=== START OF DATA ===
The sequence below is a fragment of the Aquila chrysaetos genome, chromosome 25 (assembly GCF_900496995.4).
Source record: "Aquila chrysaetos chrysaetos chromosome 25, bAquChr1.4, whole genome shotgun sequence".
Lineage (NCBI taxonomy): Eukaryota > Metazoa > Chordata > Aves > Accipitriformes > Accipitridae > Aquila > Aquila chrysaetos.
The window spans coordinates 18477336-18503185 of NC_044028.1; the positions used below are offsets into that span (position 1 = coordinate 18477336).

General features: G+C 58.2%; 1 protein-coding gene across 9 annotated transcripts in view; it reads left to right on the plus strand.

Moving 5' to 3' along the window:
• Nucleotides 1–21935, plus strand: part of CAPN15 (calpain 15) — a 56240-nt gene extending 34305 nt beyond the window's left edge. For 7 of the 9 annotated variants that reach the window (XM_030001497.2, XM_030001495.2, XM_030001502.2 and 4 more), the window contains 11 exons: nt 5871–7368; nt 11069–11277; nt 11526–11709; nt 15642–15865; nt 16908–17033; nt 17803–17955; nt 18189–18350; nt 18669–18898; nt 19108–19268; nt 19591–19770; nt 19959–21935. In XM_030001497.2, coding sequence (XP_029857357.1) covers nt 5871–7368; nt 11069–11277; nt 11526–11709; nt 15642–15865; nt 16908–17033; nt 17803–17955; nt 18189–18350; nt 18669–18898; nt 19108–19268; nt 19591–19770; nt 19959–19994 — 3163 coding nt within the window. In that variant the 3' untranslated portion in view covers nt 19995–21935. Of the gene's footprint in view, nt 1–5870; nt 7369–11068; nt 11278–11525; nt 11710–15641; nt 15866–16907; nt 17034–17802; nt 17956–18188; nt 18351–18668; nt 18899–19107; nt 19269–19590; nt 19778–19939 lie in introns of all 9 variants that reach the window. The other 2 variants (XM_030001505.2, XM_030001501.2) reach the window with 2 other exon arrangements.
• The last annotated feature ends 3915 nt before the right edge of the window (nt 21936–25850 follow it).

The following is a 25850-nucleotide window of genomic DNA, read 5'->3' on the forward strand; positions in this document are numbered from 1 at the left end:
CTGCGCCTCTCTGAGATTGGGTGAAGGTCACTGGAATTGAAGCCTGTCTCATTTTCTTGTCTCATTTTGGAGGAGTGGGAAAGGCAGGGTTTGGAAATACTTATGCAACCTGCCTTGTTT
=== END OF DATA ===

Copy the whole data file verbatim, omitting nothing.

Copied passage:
The sequence below is a fragment of the Aquila chrysaetos genome, chromosome 25 (assembly GCF_900496995.4).
Source record: "Aquila chrysaetos chrysaetos chromosome 25, bAquChr1.4, whole genome shotgun sequence".
Lineage (NCBI taxonomy): Eukaryota > Metazoa > Chordata > Aves > Accipitriformes > Accipitridae > Aquila > Aquila chrysaetos.
The window spans coordinates 18477336-18503185 of NC_044028.1; the positions used below are offsets into that span (position 1 = coordinate 18477336).

General features: G+C 58.2%; 1 protein-coding gene across 9 annotated transcripts in view; it reads left to right on the plus strand.

Moving 5' to 3' along the window:
• Nucleotides 1–21935, plus strand: part of CAPN15 (calpain 15) — a 56240-nt gene extending 34305 nt beyond the window's left edge. For 7 of the 9 annotated variants that reach the window (XM_030001497.2, XM_030001495.2, XM_030001502.2 and 4 more), the window contains 11 exons: nt 5871–7368; nt 11069–11277; nt 11526–11709; nt 15642–15865; nt 16908–17033; nt 17803–17955; nt 18189–18350; nt 18669–18898; nt 19108–19268; nt 19591–19770; nt 19959–21935. In XM_030001497.2, coding sequence (XP_029857357.1) covers nt 5871–7368; nt 11069–11277; nt 11526–11709; nt 15642–15865; nt 16908–17033; nt 17803–17955; nt 18189–18350; nt 18669–18898; nt 19108–19268; nt 19591–19770; nt 19959–19994 — 3163 coding nt within the window. In that variant the 3' untranslated portion in view covers nt 19995–21935. Of the gene's footprint in view, nt 1–5870; nt 7369–11068; nt 11278–11525; nt 11710–15641; nt 15866–16907; nt 17034–17802; nt 17956–18188; nt 18351–18668; nt 18899–19107; nt 19269–19590; nt 19778–19939 lie in introns of all 9 variants that reach the window. The other 2 variants (XM_030001505.2, XM_030001501.2) reach the window with 2 other exon arrangements.
• The last annotated feature ends 3915 nt before the right edge of the window (nt 21936–25850 follow it).

The following is a 25850-nucleotide window of genomic DNA, read 5'->3' on the forward strand; positions in this document are numbered from 1 at the left end:
CTGCGCCTCTCTGAGATTGGGTGAAGGTCACTGGAATTGAAGCCTGTCTCATTTTCTTGTCTCATTTTGGAGGAGTGGGAAAGGCAGGGTTTGGAAATACTTATGCAACCTGCCTTGTTT